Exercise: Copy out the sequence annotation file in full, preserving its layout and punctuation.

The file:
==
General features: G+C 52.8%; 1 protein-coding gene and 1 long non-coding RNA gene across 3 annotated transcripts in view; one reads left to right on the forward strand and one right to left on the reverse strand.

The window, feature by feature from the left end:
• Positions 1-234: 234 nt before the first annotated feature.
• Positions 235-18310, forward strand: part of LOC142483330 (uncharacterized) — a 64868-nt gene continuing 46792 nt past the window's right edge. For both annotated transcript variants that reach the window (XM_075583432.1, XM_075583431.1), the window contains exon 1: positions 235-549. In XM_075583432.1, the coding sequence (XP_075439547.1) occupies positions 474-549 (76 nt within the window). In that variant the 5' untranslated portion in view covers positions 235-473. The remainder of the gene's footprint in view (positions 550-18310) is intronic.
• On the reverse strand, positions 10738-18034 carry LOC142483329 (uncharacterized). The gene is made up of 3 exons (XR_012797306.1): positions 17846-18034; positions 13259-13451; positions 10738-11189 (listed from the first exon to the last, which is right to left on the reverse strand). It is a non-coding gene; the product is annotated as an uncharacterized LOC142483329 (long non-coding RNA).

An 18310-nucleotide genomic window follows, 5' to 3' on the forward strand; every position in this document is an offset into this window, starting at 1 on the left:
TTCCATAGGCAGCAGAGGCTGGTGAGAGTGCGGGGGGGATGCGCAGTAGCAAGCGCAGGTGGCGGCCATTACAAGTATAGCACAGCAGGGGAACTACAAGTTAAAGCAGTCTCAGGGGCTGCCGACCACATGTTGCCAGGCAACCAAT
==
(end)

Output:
General features: G+C 52.8%; 1 protein-coding gene and 1 long non-coding RNA gene across 3 annotated transcripts in view; one reads left to right on the forward strand and one right to left on the reverse strand.

The window, feature by feature from the left end:
• Positions 1-234: 234 nt before the first annotated feature.
• Positions 235-18310, forward strand: part of LOC142483330 (uncharacterized) — a 64868-nt gene continuing 46792 nt past the window's right edge. For both annotated transcript variants that reach the window (XM_075583432.1, XM_075583431.1), the window contains exon 1: positions 235-549. In XM_075583432.1, the coding sequence (XP_075439547.1) occupies positions 474-549 (76 nt within the window). In that variant the 5' untranslated portion in view covers positions 235-473. The remainder of the gene's footprint in view (positions 550-18310) is intronic.
• On the reverse strand, positions 10738-18034 carry LOC142483329 (uncharacterized). The gene is made up of 3 exons (XR_012797306.1): positions 17846-18034; positions 13259-13451; positions 10738-11189 (listed from the first exon to the last, which is right to left on the reverse strand). It is a non-coding gene; the product is annotated as an uncharacterized LOC142483329 (long non-coding RNA).

An 18310-nucleotide genomic window follows, 5' to 3' on the forward strand; every position in this document is an offset into this window, starting at 1 on the left:
TTCCATAGGCAGCAGAGGCTGGTGAGAGTGCGGGGGGGATGCGCAGTAGCAAGCGCAGGTGGCGGCCATTACAAGTATAGCACAGCAGGGGAACTACAAGTTAAAGCAGTCTCAGGGGCTGCCGACCACATGTTGCCAGGCAACCAAT